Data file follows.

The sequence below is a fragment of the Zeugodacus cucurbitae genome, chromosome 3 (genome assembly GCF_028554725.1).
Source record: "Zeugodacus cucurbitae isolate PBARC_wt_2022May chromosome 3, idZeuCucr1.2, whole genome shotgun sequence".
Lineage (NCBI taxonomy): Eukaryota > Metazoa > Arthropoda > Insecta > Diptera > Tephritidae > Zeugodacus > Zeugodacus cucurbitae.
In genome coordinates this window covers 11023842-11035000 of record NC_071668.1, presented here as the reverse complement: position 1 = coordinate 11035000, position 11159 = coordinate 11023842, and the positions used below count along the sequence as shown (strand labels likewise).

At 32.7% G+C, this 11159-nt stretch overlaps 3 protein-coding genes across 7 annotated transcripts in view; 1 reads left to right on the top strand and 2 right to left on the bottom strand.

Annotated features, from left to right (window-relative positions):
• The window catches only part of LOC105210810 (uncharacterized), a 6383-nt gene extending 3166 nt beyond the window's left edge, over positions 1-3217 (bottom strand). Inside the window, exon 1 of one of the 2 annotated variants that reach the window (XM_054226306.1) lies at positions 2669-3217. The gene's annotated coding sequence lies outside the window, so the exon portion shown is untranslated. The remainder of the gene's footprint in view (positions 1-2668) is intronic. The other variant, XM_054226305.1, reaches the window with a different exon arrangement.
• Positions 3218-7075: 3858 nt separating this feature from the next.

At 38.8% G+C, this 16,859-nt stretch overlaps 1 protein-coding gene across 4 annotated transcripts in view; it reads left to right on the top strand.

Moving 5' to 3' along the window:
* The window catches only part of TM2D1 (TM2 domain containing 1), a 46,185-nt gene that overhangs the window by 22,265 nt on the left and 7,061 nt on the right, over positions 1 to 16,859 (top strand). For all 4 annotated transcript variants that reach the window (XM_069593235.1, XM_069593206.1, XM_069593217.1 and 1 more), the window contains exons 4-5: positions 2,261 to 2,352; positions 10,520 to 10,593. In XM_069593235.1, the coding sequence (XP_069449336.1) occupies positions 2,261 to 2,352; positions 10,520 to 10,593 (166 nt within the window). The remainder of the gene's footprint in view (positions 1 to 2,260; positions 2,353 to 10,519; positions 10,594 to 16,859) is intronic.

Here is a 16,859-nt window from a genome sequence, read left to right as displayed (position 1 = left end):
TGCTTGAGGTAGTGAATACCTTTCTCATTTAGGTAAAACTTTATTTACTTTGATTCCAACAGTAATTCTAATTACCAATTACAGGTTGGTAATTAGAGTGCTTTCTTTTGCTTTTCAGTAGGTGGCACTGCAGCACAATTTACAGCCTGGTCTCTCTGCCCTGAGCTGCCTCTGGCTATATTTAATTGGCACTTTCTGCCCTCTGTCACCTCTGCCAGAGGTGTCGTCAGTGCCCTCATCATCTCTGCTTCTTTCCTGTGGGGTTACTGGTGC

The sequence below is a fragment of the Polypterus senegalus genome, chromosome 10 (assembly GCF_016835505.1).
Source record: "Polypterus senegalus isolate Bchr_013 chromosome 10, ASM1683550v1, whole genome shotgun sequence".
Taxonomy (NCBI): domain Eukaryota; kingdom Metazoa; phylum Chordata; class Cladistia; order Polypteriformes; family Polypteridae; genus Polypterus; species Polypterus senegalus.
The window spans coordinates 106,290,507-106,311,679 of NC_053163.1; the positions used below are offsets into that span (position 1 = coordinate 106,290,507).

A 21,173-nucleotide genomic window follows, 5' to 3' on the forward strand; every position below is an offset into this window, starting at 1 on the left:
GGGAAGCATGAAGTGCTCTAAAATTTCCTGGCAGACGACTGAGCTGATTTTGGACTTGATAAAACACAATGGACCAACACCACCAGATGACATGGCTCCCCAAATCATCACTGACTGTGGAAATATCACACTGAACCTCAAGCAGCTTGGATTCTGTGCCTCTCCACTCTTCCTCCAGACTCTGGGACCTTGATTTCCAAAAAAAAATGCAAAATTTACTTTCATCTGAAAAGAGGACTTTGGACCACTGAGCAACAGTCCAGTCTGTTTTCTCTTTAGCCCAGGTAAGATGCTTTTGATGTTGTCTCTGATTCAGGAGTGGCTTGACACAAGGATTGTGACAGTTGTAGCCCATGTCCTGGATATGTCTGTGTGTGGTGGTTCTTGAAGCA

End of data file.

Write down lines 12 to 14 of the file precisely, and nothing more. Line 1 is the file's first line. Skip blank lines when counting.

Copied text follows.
Here is a 16,859-nt window from a genome sequence, read left to right as displayed (position 1 = left end):
TGCTTGAGGTAGTGAATACCTTTCTCATTTAGGTAAAACTTTATTTACTTTGATTCCAACAGTAATTCTAATTACCAATTACAGGTTGGTAATTAGAGTGCTTTCTTTTGCTTTTCAGTAGGTGGCACTGCAGCACAATTTACAGCCTGGTCTCTCTGCCCTGAGCTGCCTCTGGCTATATTTAATTGGCACTTTCTGCCCTCTGTCACCTCTGCCAGAGGTGTCGTCAGTGCCCTCATCATCTCTGCTTCTTTCCTGTGGGGTTACTGGTGC

The sequence below is a fragment of the Polypterus senegalus genome, chromosome 10 (assembly GCF_016835505.1).